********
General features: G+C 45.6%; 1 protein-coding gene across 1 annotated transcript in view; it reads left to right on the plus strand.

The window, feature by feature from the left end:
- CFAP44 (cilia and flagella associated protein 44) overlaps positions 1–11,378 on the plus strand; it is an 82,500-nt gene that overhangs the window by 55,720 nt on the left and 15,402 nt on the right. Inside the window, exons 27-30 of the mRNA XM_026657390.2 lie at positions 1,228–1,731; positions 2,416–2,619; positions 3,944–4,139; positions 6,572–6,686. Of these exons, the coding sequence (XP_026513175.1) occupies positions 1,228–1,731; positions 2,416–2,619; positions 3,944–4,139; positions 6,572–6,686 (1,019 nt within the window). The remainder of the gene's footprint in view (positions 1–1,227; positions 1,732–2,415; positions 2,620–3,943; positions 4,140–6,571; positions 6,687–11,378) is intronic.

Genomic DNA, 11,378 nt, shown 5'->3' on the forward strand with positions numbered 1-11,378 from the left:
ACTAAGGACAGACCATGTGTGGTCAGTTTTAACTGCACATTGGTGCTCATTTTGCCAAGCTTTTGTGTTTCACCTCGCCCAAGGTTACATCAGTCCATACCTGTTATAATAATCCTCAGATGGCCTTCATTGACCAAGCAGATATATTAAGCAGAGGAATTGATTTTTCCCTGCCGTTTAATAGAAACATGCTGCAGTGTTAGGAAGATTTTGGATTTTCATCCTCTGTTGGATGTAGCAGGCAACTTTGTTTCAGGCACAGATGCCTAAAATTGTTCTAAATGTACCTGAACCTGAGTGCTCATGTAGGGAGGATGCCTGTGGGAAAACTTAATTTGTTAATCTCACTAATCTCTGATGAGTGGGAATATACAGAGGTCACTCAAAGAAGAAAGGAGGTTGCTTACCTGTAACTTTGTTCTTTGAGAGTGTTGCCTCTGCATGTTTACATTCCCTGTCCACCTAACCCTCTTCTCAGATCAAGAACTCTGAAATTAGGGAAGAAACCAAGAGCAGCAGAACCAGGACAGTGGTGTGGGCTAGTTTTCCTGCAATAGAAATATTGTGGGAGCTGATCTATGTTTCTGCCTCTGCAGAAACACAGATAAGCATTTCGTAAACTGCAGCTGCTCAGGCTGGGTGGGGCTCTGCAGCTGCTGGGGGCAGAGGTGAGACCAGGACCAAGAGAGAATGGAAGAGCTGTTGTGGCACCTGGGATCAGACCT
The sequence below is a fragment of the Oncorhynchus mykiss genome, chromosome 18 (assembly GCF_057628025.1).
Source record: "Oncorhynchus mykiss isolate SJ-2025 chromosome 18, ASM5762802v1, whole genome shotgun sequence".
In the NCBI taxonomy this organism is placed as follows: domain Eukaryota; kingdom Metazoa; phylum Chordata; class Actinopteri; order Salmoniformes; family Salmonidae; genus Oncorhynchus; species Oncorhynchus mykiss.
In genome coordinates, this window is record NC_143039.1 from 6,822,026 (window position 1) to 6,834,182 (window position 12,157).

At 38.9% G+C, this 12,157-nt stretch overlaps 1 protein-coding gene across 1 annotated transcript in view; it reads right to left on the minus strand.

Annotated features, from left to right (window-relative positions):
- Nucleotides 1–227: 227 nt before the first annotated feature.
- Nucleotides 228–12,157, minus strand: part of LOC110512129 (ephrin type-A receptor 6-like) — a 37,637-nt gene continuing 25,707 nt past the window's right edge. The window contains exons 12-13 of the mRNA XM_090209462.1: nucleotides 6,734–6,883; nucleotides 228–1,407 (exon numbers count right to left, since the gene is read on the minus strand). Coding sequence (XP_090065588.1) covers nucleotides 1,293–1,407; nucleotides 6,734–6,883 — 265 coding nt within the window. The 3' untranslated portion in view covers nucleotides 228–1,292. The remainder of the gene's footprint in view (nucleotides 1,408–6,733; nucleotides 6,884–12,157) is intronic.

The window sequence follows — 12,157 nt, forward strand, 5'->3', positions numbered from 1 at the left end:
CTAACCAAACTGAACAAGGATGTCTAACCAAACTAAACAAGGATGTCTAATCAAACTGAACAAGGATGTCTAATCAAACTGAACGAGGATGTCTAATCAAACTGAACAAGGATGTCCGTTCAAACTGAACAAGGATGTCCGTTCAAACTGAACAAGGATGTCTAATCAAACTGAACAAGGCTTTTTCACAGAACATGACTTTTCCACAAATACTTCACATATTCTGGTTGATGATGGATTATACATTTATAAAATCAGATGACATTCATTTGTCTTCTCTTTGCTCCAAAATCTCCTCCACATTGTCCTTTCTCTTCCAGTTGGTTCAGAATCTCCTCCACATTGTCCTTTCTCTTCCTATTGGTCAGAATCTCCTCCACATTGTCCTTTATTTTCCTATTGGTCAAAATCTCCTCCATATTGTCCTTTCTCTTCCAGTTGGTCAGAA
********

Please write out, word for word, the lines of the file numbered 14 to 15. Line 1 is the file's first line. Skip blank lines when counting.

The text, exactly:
The window sequence follows — 12,157 nt, forward strand, 5'->3', positions numbered from 1 at the left end:
CTAACCAAACTGAACAAGGATGTCTAACCAAACTAAACAAGGATGTCTAATCAAACTGAACAAGGATGTCTAATCAAACTGAACGAGGATGTCTAATCAAACTGAACAAGGATGTCCGTTCAAACTGAACAAGGATGTCCGTTCAAACTGAACAAGGATGTCTAATCAAACTGAACAAGGCTTTTTCACAGAACATGACTTTTCCACAAATACTTCACATATTCTGGTTGATGATGGATTATACATTTATAAAATCAGATGACATTCATTTGTCTTCTCTTTGCTCCAAAATCTCCTCCACATTGTCCTTTCTCTTCCAGTTGGTTCAGAATCTCCTCCACATTGTCCTTTCTCTTCCTATTGGTCAGAATCTCCTCCACATTGTCCTTTATTTTCCTATTGGTCAAAATCTCCTCCATATTGTCCTTTCTCTTCCAGTTGGTCAGAA